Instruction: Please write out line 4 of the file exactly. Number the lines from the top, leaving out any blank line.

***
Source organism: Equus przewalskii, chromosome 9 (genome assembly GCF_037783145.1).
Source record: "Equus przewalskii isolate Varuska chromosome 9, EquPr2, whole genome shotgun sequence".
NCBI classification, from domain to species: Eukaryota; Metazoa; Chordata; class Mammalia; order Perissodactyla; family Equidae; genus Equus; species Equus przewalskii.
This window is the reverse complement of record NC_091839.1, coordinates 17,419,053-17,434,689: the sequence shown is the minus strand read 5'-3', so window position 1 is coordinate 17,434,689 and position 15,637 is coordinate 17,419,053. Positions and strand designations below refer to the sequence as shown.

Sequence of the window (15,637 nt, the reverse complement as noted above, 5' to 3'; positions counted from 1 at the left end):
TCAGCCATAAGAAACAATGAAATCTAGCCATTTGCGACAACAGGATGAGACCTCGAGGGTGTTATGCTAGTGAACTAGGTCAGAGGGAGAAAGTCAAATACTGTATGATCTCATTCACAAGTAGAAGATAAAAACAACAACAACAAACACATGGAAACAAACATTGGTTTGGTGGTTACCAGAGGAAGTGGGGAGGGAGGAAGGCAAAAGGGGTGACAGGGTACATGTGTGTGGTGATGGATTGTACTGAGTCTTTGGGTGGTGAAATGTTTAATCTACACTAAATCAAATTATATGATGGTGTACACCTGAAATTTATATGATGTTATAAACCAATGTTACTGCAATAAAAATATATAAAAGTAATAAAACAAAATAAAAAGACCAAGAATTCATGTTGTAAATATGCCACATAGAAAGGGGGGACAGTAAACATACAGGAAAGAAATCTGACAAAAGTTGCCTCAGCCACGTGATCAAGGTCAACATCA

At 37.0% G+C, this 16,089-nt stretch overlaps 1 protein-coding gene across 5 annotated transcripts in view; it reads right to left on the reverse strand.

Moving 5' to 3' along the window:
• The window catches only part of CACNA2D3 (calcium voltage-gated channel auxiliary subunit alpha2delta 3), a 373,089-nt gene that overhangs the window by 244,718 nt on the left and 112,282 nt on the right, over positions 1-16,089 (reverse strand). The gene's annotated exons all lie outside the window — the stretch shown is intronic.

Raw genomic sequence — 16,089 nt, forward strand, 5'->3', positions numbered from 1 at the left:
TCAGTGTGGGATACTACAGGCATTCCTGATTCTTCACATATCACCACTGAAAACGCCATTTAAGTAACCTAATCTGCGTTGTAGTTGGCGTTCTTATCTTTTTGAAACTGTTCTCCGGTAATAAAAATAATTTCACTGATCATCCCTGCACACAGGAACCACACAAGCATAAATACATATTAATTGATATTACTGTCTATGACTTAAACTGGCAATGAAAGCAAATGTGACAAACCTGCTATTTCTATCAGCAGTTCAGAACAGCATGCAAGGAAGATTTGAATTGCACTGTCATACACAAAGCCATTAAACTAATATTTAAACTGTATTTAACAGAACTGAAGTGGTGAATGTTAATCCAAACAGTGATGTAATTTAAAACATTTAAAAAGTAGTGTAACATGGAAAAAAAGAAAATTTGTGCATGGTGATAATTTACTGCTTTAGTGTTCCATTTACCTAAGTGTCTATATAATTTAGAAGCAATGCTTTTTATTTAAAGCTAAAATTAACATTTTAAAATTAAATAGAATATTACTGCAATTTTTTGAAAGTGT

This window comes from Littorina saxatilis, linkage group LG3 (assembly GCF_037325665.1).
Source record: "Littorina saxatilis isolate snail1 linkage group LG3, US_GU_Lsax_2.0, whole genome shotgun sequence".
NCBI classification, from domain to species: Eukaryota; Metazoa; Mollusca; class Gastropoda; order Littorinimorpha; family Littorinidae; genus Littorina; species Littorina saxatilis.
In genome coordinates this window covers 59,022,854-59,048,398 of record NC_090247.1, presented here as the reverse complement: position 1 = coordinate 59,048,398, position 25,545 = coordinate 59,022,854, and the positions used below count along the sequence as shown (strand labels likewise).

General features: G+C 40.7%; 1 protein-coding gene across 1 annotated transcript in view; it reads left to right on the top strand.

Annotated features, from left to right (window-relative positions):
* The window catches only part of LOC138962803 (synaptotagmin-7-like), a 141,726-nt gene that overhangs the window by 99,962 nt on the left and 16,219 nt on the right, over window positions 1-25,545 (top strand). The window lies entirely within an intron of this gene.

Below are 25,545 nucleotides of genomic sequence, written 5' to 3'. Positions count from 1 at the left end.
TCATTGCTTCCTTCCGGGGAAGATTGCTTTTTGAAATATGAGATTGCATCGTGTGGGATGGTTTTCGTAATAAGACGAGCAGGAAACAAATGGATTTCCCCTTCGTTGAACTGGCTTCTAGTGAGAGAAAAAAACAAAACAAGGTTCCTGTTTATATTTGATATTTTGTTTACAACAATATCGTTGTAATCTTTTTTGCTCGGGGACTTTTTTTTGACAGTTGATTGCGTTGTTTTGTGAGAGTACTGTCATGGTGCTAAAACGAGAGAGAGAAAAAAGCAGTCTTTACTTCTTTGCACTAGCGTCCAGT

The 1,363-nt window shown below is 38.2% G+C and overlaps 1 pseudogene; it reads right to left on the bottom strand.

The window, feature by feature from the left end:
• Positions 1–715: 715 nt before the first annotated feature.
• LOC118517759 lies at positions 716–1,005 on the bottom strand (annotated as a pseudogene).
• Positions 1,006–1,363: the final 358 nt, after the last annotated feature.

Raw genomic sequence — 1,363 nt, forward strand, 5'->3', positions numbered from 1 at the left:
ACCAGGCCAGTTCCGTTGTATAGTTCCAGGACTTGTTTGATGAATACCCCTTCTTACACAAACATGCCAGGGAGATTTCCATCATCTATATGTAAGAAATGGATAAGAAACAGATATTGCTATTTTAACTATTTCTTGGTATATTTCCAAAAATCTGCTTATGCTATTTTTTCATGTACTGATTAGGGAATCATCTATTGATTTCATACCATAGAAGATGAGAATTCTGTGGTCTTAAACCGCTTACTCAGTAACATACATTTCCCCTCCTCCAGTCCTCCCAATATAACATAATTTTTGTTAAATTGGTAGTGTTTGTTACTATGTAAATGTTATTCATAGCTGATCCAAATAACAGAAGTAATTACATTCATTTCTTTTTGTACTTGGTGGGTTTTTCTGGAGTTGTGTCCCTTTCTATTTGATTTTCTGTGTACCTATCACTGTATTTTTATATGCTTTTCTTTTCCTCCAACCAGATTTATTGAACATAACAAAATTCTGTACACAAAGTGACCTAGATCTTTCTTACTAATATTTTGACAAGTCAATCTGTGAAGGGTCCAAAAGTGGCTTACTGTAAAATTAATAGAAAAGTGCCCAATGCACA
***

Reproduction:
This window is the reverse complement of record NC_091839.1, coordinates 17,419,053-17,434,689: the sequence shown is the minus strand read 5'-3', so window position 1 is coordinate 17,434,689 and position 15,637 is coordinate 17,419,053. Positions and strand designations below refer to the sequence as shown.